Loading in 5 sec....

The Additive Model of Stock Price ChangesPowerPoint Presentation

The Additive Model of Stock Price Changes

- 122 Views
- Updated On :
- Presentation posted in: General

The Additive Model of Stock Price Changes. The additive model is the simplest model S(k+1) = aS(k) + u(k) a is a constant, usually > 1 The u(k)’s are random variables Assumed to be mutually statistically independent Independent normal random variables with a common variance 2

The Additive Model of Stock Price Changes

Download Policy: Content on the Website is provided to you AS IS for your information and personal use and may not be sold / licensed / shared on other websites without getting consent from its author.While downloading, if for some reason you are not able to download a presentation, the publisher may have deleted the file from their server.

- - - - - - - - - - - - - - - - - - - - - - - - - - E N D - - - - - - - - - - - - - - - - - - - - - - - - - -

- The additive model is the simplest model
- S(k+1) = aS(k) + u(k)
- a is a constant, usually > 1
- The u(k)’s are random variables
- Assumed to be mutually statistically independent
- Independent normal random variables with a common variance 2
- If expected values of all u(k)’s are zero, then E(S(k)) = akS(0), so the constant a is the growth rate factor

- Since the random term is a normally distributed random variable, the prices could go negative
- The standard deviation should be proportional to the price

- The multiplicative model has the form
- S(k+1) = u(k)S(k)
- u(k) is the relative (or percentage) change in S(k)
- This relative change is S(k+1)/S(k), and independent of units (eg dollars, yen, etc.)
- Taking the natural logarithms, we have the additive model
- ln S(k+1) = ln S(k) + ln u(k)
- define w(k) = ln u(k)
- w(k)’s are normally distributed with expected value = and variance 2

- Note that u(k) = ew(k)
- The u(k)’s are lognormal random variables
- Since ln S(k) = ln S(0) +
- ln S(k) is lognormal also
- E[ln S(k)] = ln S(0) + k
- Var[ln S(k)] = k2

- Note: Empirical evidence supports this view

- The value of w(k) = ln u(k) is the logarithm of the return on the stock, with a mean value and variance 2
- Typically, these parameters are estimated for a year. If the time period is a percentage of year p, then

- Suppose that w has expected value and variance 2
- Then the mean of the expected rate of increase is given by
- Note that there is a “correction factor” related to the variance of the distribution.
- As the variance increases, the lognormal distribution spreads out, but cannot go below zero, so the mean increases as a function of the variance

- We define the additive process z by
- This process is a random walk, and
is a normal random variable with mean 0 and variance equal to 1

- A Wiener process is obtained by taking the limit of a random walk as t goes to 0
- In symbolic form, we have
- A process z(t) is a Wiener process if
- For any s<t the quantity z(t) – z(s) is a normal random variable with mean zero and variance t-s
- For any 0<t1<t2<t3<t4, the random variables z(t2) – z(t1) and z(t4) – z(t3) are uncorrelated
- z(t0) = 0 with probability 1

- Intuitively, a continuous time version of a random walk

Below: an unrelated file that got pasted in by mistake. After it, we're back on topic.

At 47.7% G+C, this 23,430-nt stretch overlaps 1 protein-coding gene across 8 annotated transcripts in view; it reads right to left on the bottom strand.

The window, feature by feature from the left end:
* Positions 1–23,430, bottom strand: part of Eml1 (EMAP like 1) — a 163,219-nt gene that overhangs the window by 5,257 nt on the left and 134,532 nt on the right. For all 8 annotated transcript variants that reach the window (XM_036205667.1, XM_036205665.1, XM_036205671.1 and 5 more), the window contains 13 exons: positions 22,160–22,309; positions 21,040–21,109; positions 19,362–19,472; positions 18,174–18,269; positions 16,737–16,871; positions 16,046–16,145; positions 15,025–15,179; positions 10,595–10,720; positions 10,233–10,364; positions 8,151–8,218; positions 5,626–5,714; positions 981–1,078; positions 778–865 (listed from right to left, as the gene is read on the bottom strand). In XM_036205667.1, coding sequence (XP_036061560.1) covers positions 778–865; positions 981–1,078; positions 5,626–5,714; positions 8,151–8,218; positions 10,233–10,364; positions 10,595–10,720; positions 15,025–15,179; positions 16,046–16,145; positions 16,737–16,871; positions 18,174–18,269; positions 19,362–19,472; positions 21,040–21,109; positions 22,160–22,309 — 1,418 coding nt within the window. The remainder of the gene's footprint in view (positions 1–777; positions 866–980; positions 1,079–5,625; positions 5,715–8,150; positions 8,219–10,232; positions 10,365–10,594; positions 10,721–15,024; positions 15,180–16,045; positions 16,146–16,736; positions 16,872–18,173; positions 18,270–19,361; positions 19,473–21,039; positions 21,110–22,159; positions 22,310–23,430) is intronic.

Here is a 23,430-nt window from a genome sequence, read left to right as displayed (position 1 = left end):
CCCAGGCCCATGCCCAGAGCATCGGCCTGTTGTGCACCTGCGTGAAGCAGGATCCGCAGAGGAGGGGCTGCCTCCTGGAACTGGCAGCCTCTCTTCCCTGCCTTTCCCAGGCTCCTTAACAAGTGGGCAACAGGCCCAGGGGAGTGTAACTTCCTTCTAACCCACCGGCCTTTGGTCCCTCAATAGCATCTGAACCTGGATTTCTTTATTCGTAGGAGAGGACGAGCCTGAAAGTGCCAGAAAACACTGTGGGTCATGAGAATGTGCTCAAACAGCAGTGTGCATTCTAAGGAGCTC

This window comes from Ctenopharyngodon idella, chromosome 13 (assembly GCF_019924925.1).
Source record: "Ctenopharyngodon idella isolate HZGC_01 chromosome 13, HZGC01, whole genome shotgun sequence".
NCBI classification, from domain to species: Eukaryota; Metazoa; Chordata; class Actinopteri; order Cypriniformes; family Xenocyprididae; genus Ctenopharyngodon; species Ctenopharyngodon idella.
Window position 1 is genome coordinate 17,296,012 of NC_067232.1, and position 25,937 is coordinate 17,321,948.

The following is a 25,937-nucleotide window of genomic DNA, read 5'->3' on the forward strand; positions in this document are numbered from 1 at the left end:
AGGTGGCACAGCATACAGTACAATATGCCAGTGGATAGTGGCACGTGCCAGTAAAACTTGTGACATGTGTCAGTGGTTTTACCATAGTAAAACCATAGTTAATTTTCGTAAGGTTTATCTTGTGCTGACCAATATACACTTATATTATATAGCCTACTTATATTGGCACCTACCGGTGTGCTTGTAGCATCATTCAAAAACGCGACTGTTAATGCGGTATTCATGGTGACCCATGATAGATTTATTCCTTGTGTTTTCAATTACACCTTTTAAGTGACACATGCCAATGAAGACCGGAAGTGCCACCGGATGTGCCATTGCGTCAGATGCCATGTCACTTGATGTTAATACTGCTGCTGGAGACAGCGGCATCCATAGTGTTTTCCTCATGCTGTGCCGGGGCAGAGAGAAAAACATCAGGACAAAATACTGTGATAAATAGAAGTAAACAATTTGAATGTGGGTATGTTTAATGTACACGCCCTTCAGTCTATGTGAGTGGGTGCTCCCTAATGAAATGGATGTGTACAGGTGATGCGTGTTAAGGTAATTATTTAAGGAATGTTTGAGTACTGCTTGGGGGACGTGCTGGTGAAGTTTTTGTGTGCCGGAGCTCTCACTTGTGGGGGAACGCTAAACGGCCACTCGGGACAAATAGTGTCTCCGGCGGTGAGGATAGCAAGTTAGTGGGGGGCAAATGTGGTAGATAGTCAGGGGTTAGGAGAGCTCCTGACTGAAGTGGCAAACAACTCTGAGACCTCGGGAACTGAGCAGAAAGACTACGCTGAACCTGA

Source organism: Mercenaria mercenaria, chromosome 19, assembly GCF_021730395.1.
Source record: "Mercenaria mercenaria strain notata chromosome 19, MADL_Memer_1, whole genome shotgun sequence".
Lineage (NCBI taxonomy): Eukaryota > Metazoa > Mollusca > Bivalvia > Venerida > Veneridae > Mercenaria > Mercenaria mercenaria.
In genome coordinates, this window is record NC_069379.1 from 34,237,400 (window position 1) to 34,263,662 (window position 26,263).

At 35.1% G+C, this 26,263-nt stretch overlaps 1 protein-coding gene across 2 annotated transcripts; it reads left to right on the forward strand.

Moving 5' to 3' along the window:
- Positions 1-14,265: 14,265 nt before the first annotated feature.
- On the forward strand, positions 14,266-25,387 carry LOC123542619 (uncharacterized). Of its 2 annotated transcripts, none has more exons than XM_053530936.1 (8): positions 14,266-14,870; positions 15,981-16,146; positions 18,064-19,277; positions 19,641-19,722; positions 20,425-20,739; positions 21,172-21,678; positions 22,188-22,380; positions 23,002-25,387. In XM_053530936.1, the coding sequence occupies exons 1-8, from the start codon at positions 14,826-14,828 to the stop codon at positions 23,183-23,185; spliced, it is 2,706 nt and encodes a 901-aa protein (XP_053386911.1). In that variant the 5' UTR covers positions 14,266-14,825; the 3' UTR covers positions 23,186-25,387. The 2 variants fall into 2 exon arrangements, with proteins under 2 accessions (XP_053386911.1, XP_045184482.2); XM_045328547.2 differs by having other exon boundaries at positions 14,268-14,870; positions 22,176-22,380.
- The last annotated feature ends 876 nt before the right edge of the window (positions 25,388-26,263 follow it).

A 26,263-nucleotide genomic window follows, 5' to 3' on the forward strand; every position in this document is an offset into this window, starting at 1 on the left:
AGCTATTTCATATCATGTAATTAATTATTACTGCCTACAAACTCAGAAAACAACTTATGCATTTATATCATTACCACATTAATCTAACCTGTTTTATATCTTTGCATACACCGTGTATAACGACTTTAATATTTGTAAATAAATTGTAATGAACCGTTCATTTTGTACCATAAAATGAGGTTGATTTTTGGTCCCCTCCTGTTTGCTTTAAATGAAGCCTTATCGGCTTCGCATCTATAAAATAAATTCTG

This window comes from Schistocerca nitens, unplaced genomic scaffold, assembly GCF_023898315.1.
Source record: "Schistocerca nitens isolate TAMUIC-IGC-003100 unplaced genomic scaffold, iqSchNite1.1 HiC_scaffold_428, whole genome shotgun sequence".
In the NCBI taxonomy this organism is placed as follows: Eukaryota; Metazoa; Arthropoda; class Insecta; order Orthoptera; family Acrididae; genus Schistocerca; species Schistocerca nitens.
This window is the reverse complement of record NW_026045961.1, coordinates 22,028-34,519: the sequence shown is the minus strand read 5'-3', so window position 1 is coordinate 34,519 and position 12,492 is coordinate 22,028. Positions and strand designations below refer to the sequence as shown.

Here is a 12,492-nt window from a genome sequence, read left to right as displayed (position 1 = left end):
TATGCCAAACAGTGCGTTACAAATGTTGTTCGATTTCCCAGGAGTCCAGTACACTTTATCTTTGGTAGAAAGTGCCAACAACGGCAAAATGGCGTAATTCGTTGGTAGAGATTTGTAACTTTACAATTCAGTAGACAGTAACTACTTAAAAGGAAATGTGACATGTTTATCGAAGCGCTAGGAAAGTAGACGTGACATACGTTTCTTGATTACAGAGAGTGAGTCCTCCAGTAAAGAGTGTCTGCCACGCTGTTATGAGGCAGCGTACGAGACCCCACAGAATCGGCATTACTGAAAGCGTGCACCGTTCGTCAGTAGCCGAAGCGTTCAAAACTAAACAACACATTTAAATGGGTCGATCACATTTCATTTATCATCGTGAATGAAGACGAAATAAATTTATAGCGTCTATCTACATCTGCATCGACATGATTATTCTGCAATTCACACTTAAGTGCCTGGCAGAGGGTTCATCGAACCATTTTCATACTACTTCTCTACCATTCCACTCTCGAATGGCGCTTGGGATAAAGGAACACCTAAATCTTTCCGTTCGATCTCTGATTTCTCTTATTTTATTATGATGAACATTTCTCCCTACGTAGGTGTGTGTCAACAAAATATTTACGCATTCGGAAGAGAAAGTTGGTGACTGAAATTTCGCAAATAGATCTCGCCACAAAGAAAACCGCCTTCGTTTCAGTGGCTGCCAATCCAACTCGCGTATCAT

- A generalized Wiener process has the form
- where x(t) is a random variable for each t, z is a Wiener process, and a and b are constants
- An Ito process is written
- where z is a Wiener process

- The multiplicative model of stock prices ln S(k+1) – ln S(k) = w(k) may be written in continuous time as d ln S(t) = dt + dz where z is a standard Wiener process
- dt may be interpreted as the mean value of the right hand side, and is proportional to dt
- The standard deviation of the right hand side is times the standard deviation of dz, which is of the order of magnitude of dt

- The continuous time model is a generalized Wiener process with solution ln S(t) = ln S(0) + t +z(t), so E[ln S(t)] = E[ln S(0)] + t

- The continuous time solution is termed geometric Brownian motion, and is a lognormal process
- The mean value must be adjusted, and is
- If we define = + .52
- The standard deviation is given by

- We can express the random process for prices in terms of S(t) rather than in terms of its ln
- This requires a correction using Ito’s lemma
- Using = + .52 we obtain the standard Ito form for price dynamics

- Suppose the geometric Brownian process S(t) is governed by
- where z is a standard Wiener process. Let = + .52. Then S(t) is lognormal and

- Options: Special contractual arrangements giving the owner the right to buy or sell an asset at a fixed price anytime on or before a given date.
- Types of Options:
- Stock options - traded on organized exchanges since 1973.
- Currency, commodity and interest rate options.
- Corporate securities - bonds, warrants and other convertibles.
- Capital structure decisions - lender acquires company and shareholders obtain option to buy it back by paying off debt.
- Capital-budgeting decisions - oil and mineral leases.

- Not bought for the usual benefits offered by other securities, i.e. interest and dividends.
- Alternative to investing in a security.
- Options' expected return is greater than the underlying security (and so is its risk).
- Motivations for participating in option market
- Speculate in an attempt to grab a quick buck.
- Earn extra income on a security you already own.
- Hedging mechanism for existing position.

- Listed options are contracts that give the holder the right (but not the obligation) to buy or sell a pre-specified security at a pre-specified price by a pre-specified date.
- Call options give the owner the right to buy 100 shares of a specific stock at a specific price.
- Put options give the owner the right to sell 100 shares of a specific stock at a specific price.
- Calls and Puts are very distinct investments.
- Calls are an expression of the buyer's optimism - you buy calls if you expect stock prices to rise.
- Puts are bearish investments - you expect stock prices to fall.

- Option Buyer (Holder or Owner) - the individual who obtains the right to exercise.
- Option Seller (Writer) - the individual who is obligated, if and when he or she is assigned an exercise notice, to perform according to the terms of the option contract.
- Exercise (Strike) Price - For a call, the price per share at which the holder can purchase the underlying stock from the option writer; for a put, the price at which the holder can sell the underlying stock to the option writer.